Further, as Entrackr has also mentioned in previous articles related to the topic, this money returns to the ecosystem as the investors and employees invest this money back in the form of venture capital, venture debt, or angel investment.
This money again multiplies with time, and goes into the pocket of these stakeholders, and is reinvested; creating another cycle money circulation within the ecosystem.
Plus, this way new entrepreneurs keep getting a chance to rise in the Indian startup industry, instead of the money staying in the pocket of a few big players.
The flip side of the coin
It is a fair understanding that in unsuitable circumstances even the best of advantages can turn into a bane. The same motivation to facilitate a secondary deal in order to retain investors and employees and not lose them to a competitor can backfire, if the company doesn’t actually have the resources to do the same.
For instance, if a company’s out looking for investment when it’s existing investors haven’t been earning returns, while it’s competitors’ investors are, forget new, even the existing investors will be unlikely to pour in more money in the same firm. Similarly, if employees aren’t earning rewards, they might want to shift to the next best firm and get better rewards for same or a little more work.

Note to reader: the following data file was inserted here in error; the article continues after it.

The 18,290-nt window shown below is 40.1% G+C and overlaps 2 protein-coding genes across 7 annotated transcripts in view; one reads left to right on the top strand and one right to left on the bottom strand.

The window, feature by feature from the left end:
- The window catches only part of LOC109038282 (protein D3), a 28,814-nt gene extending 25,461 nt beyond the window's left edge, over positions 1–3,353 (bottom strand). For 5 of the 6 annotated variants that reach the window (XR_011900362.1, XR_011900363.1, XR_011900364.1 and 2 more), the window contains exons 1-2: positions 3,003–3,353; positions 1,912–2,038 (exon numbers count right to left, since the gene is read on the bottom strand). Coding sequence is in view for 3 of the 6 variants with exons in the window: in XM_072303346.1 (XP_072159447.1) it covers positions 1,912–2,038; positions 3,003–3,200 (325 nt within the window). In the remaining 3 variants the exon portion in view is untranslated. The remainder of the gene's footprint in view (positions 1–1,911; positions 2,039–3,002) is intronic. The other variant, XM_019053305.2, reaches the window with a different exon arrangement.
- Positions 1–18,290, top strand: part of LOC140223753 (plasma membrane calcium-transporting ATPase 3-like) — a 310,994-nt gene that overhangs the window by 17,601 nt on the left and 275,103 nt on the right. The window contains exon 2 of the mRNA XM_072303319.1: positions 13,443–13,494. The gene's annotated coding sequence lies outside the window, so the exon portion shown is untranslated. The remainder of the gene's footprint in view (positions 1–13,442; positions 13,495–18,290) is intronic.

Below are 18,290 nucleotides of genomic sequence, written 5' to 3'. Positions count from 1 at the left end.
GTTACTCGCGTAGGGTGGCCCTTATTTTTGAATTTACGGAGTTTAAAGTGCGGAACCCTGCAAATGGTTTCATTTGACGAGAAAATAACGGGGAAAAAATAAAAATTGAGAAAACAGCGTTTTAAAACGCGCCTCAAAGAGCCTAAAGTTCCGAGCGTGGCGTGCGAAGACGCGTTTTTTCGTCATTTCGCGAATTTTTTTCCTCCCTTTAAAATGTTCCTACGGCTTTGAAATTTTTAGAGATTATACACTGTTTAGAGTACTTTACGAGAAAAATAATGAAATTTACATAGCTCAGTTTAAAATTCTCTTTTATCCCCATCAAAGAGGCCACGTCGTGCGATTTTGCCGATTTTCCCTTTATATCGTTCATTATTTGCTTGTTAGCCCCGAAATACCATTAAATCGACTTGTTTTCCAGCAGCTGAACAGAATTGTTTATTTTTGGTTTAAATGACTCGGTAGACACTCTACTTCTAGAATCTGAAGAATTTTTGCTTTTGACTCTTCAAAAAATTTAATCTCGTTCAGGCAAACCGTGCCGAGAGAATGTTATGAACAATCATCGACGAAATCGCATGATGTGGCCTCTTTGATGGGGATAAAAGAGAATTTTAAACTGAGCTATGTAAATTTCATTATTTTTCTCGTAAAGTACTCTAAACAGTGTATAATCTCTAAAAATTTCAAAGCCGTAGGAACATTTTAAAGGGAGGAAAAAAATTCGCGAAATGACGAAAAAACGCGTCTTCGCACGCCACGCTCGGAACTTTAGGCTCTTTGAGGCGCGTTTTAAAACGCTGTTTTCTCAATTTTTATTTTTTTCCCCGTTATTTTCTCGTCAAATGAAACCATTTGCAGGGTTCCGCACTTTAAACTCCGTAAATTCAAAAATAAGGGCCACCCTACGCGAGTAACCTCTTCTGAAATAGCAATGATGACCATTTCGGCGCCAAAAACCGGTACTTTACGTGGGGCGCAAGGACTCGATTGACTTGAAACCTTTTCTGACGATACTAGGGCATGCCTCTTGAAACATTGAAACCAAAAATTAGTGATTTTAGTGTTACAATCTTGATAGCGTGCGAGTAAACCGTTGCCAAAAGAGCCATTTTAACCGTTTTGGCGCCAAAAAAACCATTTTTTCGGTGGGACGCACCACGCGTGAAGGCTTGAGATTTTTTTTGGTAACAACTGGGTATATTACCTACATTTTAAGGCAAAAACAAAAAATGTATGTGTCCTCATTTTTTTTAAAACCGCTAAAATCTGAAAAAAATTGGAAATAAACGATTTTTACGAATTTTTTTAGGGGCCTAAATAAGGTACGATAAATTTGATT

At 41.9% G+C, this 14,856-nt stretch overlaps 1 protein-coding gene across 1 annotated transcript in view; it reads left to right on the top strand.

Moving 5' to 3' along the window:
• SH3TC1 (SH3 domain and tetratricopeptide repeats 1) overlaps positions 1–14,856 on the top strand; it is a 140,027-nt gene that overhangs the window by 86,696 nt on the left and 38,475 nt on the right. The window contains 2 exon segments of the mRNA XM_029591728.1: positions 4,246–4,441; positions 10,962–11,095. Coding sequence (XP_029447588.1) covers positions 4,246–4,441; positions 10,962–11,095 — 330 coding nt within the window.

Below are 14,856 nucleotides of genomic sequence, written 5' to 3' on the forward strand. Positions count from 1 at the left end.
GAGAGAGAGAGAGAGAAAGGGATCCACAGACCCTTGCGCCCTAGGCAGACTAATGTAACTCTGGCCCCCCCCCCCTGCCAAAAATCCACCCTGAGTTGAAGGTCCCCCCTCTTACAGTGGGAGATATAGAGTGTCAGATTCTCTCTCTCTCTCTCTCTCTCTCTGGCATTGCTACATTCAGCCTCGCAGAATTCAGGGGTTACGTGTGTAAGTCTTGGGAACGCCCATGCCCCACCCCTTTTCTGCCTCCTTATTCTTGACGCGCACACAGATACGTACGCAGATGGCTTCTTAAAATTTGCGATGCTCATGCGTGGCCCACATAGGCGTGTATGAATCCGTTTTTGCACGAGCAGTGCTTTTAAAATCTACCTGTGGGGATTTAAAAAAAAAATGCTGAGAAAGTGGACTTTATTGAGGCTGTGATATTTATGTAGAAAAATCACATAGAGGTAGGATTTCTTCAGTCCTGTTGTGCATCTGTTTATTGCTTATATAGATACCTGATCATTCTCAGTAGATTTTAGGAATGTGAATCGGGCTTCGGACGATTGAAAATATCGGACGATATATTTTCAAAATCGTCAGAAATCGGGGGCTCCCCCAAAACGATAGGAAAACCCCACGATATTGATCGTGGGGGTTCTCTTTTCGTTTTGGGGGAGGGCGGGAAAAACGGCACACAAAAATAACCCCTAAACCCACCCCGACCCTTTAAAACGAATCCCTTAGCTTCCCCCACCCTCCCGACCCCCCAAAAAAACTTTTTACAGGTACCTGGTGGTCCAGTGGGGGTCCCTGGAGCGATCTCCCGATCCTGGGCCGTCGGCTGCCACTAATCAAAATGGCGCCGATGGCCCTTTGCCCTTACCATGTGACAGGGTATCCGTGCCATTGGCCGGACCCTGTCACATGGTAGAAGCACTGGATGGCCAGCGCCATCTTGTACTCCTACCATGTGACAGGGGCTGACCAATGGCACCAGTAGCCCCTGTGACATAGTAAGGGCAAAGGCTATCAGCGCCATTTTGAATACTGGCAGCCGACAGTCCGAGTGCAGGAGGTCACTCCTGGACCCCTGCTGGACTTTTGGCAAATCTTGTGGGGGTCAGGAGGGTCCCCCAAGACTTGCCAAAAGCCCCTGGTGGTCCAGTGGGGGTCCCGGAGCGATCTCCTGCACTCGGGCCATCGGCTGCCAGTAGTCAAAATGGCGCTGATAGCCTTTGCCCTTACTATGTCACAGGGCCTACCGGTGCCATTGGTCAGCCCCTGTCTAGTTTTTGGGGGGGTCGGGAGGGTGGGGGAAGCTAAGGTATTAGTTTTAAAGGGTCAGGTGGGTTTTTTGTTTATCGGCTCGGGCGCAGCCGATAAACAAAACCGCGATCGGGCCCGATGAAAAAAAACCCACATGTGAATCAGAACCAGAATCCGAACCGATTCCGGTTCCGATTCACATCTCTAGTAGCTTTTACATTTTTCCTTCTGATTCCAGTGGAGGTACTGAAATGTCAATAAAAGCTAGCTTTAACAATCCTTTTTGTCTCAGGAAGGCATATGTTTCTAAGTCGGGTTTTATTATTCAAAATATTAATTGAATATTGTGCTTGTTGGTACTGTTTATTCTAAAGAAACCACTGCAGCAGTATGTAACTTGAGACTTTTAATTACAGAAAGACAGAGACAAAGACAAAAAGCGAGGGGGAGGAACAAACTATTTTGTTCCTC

In such a case, the enthusiasm of both the top level and the employees will tone down with time, creating a complacent environment within the workspace which will eventually negatively affect the performance further.
Talking about the side effects of these exits that have already taken place, is the overwhelming number of firms that are seeing top-level rejigs. While not all these rejigs are directly related to secondary transactions, a lot of top-level execs after earning back the money and efforts they invested in a firm leave to become entrepreneurs or take up larger positions in other firms.
Even if the factors governing their exits are different, the fact that they can make multifold returns on their money in exchange for leaving the firm becomes a compensation that motivates them to take a leap. The prime example of this are both the founders of Flipkart.
All’s well that earns well
There are several ways with the top level management to discount for these disadvantages and keep the firm functioning.
However, the benefits that are attached to a secondary transaction that allows the two most important stakeholders in the startup ecosystem, remain unmatched. The importance of these deals and buy-backs cannot be emphasized enough.
Although 2019 has started and it is yet to see any such deal, there are several in talks. Hopefully, the graph of secondary deals and ESOP encashment that took an upward turn in 2018 wrt the number of companies participating keeps up the trend, and 2019 presents an even better picture.
Alas, all’s well when the stakeholders earn well.